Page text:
When the load on the engine is reduced, the temperature ratio between the combustion gas which is supplied to the work chamber and the exhaust gases led out of the work chamber is thus improved. This signifies that the thermal efficiency is improved at loads less than maximum. In comparison with what is the case for conventional engines, there is thus obtained an improved total efficiency during varying engine operating conditions.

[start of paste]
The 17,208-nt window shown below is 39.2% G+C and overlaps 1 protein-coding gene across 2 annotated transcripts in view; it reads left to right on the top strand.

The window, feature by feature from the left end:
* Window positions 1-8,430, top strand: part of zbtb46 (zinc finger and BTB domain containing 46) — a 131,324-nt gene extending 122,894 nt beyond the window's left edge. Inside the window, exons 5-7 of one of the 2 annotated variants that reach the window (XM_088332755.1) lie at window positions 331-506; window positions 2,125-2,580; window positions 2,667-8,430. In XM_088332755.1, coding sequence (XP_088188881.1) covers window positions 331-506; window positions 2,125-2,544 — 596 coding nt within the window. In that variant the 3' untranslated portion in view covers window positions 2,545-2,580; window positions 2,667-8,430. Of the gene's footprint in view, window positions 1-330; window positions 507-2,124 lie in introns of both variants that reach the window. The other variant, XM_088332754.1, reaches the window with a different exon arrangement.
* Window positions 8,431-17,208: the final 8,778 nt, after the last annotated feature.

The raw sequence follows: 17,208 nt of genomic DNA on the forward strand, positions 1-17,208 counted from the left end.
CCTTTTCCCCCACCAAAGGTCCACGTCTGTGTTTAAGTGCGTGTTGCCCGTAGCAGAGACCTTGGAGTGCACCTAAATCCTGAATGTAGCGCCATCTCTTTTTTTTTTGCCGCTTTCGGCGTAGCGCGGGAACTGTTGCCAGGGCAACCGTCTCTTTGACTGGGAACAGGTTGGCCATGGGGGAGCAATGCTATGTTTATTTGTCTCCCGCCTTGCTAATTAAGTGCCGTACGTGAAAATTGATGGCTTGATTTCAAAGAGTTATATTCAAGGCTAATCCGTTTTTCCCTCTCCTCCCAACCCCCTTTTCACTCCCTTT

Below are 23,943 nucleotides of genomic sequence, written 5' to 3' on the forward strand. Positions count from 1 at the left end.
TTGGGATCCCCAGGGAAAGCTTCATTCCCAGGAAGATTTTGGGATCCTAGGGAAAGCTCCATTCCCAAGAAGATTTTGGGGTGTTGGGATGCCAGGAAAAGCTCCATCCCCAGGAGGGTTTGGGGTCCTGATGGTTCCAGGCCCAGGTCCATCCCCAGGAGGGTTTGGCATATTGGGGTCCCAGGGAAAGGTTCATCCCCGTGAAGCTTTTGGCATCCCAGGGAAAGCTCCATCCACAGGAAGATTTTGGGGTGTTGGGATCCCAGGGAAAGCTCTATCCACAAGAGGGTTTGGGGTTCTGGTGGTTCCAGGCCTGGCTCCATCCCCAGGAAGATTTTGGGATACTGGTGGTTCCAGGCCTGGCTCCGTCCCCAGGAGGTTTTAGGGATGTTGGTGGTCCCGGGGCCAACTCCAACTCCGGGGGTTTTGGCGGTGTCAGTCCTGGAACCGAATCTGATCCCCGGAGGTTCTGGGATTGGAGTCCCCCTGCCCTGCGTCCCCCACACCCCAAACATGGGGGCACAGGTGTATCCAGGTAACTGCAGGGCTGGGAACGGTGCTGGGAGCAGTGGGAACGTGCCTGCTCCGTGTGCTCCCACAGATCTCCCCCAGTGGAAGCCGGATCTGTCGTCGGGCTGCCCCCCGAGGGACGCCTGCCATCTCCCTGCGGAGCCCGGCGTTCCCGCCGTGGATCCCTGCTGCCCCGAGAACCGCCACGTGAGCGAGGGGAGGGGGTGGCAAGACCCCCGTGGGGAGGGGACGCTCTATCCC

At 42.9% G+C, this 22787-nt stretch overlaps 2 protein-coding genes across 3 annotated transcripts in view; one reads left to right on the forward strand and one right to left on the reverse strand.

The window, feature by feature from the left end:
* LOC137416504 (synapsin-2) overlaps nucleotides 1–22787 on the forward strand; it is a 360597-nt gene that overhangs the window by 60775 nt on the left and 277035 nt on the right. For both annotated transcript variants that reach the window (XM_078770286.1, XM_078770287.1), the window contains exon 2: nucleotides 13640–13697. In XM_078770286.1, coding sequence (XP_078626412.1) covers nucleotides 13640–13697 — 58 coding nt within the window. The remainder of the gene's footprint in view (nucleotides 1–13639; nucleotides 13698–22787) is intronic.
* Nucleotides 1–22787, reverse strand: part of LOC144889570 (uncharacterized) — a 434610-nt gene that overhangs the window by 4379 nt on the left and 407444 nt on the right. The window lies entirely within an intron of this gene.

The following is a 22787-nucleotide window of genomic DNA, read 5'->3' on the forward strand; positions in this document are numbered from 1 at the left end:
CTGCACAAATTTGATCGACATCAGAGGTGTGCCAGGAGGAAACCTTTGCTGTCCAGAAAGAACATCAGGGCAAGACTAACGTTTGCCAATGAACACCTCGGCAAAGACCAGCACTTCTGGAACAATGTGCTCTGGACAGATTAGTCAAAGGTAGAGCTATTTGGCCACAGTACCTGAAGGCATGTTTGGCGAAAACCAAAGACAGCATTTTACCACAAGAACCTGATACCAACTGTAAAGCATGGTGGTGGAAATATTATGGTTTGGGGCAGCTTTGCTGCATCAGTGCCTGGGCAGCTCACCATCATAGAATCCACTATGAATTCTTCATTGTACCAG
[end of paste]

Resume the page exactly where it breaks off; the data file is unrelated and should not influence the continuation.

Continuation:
The position of the combustion gas valve closing point 38 in FIGS. 8 and 9 is automatically finely regulated with the aid of the pressure regulator 15, the construction of which will be apparent from FIG. 4. The slide 11c is, via a bearing 41, rotatably but axially rigidly connected to a piston 42 running in a cylinder 43 carried by the setting means 14. The piston 42 projects out with one end through the end wall 44 of the cylinder 43 and is loaded there by a spring means 45, e.g. in the form of a number of conical disc springs acting to displace the piston 42 to the left in FIG. 4. The conduit 16 (FIG. 1) connected to the combustion unit 4 is, via an opening 46, in communication with a chamber 47 in the cylinder 43. At a sufficiently high pressure in the chamber 47, the piston 42 will be displaced to the right in FIG. 4, against the bias of the spring means 45. The feed of combustion gas from the combustion unit 4 will hereby increase, whereby the pressure in the combustion unit sinks and balance is achieved between supplied compressed air and removed combustion gas. Pressure decrease in the combustion unit thus results in that the slide 11c is displaced to the left in FIG. 4 as a result of the force from the spring means 45 gaining over the force acting on the piston 42 in the chamber 47. The slide 11c is thus, by means of the pressure regulator 15, axially displaceable in relation to the slide 8c, irrespective of what position the setting means 14 has been set at, e.g. manually by a driver on a motor vehicle in which the engine is fitted.